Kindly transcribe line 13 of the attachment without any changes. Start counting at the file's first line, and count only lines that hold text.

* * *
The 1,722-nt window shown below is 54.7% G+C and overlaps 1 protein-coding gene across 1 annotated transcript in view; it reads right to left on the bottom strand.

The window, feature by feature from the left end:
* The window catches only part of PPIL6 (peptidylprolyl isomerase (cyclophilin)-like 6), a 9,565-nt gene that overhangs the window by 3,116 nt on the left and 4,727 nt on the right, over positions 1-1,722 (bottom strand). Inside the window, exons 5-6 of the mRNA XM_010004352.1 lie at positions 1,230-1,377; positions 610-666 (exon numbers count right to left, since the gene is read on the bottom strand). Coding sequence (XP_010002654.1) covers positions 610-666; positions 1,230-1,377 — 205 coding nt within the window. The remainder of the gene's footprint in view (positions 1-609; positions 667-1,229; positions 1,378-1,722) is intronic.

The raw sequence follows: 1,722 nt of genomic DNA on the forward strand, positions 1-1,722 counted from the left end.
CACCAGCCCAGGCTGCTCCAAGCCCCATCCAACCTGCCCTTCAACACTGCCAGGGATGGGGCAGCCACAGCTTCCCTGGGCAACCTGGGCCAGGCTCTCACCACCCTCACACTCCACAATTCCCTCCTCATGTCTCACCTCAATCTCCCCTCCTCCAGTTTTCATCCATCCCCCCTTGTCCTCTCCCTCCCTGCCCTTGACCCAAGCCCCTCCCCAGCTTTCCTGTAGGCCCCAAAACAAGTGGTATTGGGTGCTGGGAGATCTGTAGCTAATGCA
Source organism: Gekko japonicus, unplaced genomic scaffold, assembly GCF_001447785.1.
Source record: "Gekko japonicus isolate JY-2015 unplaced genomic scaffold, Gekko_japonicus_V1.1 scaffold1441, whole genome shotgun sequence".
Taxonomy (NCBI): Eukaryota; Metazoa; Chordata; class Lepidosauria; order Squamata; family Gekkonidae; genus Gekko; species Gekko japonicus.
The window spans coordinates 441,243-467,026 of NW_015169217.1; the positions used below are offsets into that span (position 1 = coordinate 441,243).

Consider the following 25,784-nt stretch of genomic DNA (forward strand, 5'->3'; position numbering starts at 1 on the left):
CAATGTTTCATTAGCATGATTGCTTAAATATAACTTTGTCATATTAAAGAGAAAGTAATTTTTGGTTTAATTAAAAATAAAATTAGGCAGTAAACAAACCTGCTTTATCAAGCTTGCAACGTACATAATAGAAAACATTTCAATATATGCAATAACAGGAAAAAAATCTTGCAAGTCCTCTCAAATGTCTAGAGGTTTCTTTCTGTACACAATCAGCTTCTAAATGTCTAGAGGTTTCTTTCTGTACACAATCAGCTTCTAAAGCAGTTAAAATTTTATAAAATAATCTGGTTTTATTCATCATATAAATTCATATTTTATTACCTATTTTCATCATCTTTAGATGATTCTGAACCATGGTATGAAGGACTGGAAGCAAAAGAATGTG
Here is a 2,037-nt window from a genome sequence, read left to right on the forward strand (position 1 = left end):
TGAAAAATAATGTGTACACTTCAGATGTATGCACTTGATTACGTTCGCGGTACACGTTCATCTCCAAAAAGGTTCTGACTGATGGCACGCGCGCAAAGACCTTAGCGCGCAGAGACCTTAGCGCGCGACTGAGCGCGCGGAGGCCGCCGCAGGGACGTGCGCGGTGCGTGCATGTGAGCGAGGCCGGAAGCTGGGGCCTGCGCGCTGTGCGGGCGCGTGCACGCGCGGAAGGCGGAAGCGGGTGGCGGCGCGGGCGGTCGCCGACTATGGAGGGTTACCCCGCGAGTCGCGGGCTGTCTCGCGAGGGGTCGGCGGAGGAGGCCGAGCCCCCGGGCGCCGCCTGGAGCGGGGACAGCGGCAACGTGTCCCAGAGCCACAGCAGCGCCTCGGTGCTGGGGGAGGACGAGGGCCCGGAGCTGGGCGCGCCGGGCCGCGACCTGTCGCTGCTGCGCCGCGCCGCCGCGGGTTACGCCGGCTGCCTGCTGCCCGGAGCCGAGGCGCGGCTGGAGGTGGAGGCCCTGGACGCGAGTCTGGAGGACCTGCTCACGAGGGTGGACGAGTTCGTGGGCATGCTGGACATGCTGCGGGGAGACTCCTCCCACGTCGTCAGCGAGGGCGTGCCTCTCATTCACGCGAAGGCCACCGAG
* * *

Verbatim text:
TGAAAAATAATGTGTACACTTCAGATGTATGCACTTGATTACGTTCGCGGTACACGTTCATCTCCAAAAAGGTTCTGACTGATGGCACGCGCGCAAAGACCTTAGCGCGCAGAGACCTTAGCGCGCGACTGAGCGCGCGGAGGCCGCCGCAGGGACGTGCGCGGTGCGTGCATGTGAGCGAGGCCGGAAGCTGGGGCCTGCGCGCTGTGCGGGCGCGTGCACGCGCGGAAGGCGGAAGCGGGTGGCGGCGCGGGCGGTCGCCGACTATGGAGGGTTACCCCGCGAGTCGCGGGCTGTCTCGCGAGGGGTCGGCGGAGGAGGCCGAGCCCCCGGGCGCCGCCTGGAGCGGGGACAGCGGCAACGTGTCCCAGAGCCACAGCAGCGCCTCGGTGCTGGGGGAGGACGAGGGCCCGGAGCTGGGCGCGCCGGGCCGCGACCTGTCGCTGCTGCGCCGCGCCGCCGCGGGTTACGCCGGCTGCCTGCTGCCCGGAGCCGAGGCGCGGCTGGAGGTGGAGGCCCTGGACGCGAGTCTGGAGGACCTGCTCACGAGGGTGGACGAGTTCGTGGGCATGCTGGACATGCTGCGGGGAGACTCCTCCCACGTCGTCAGCGAGGGCGTGCCTCTCATTCACGCGAAGGCCACCGAG